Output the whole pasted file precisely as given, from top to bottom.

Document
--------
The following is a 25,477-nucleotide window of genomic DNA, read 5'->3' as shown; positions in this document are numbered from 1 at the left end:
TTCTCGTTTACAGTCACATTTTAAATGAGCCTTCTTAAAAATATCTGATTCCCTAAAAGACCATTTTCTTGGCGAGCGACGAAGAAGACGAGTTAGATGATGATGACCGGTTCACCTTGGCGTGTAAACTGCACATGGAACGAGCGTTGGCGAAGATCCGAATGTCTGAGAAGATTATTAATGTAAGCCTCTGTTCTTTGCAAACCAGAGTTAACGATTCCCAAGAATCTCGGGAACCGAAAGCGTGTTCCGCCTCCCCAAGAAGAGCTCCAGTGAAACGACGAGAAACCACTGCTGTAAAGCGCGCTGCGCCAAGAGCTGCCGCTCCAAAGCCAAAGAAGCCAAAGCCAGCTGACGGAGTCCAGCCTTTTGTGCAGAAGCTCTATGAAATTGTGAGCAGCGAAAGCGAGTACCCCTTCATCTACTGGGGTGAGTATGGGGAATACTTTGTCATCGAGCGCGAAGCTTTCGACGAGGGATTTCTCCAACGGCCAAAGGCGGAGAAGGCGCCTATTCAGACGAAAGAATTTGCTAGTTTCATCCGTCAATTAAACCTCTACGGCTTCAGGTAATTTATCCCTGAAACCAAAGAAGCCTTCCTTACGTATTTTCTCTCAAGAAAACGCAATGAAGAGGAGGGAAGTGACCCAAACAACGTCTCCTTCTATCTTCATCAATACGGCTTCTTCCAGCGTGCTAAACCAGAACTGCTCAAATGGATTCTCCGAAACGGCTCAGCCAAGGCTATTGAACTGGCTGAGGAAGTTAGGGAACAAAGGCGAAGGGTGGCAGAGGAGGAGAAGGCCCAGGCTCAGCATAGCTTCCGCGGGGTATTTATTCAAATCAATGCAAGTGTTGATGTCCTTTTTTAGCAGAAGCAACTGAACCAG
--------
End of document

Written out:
The following is a 25,477-nucleotide window of genomic DNA, read 5'->3' as shown; positions in this document are numbered from 1 at the left end:
TTCTCGTTTACAGTCACATTTTAAATGAGCCTTCTTAAAAATATCTGATTCCCTAAAAGACCATTTTCTTGGCGAGCGACGAAGAAGACGAGTTAGATGATGATGACCGGTTCACCTTGGCGTGTAAACTGCACATGGAACGAGCGTTGGCGAAGATCCGAATGTCTGAGAAGATTATTAATGTAAGCCTCTGTTCTTTGCAAACCAGAGTTAACGATTCCCAAGAATCTCGGGAACCGAAAGCGTGTTCCGCCTCCCCAAGAAGAGCTCCAGTGAAACGACGAGAAACCACTGCTGTAAAGCGCGCTGCGCCAAGAGCTGCCGCTCCAAAGCCAAAGAAGCCAAAGCCAGCTGACGGAGTCCAGCCTTTTGTGCAGAAGCTCTATGAAATTGTGAGCAGCGAAAGCGAGTACCCCTTCATCTACTGGGGTGAGTATGGGGAATACTTTGTCATCGAGCGCGAAGCTTTCGACGAGGGATTTCTCCAACGGCCAAAGGCGGAGAAGGCGCCTATTCAGACGAAAGAATTTGCTAGTTTCATCCGTCAATTAAACCTCTACGGCTTCAGGTAATTTATCCCTGAAACCAAAGAAGCCTTCCTTACGTATTTTCTCTCAAGAAAACGCAATGAAGAGGAGGGAAGTGACCCAAACAACGTCTCCTTCTATCTTCATCAATACGGCTTCTTCCAGCGTGCTAAACCAGAACTGCTCAAATGGATTCTCCGAAACGGCTCAGCCAAGGCTATTGAACTGGCTGAGGAAGTTAGGGAACAAAGGCGAAGGGTGGCAGAGGAGGAGAAGGCCCAGGCTCAGCATAGCTTCCGCGGGGTATTTATTCAAATCAATGCAAGTGTTGATGTCCTTTTTTAGCAGAAGCAACTGAACCAG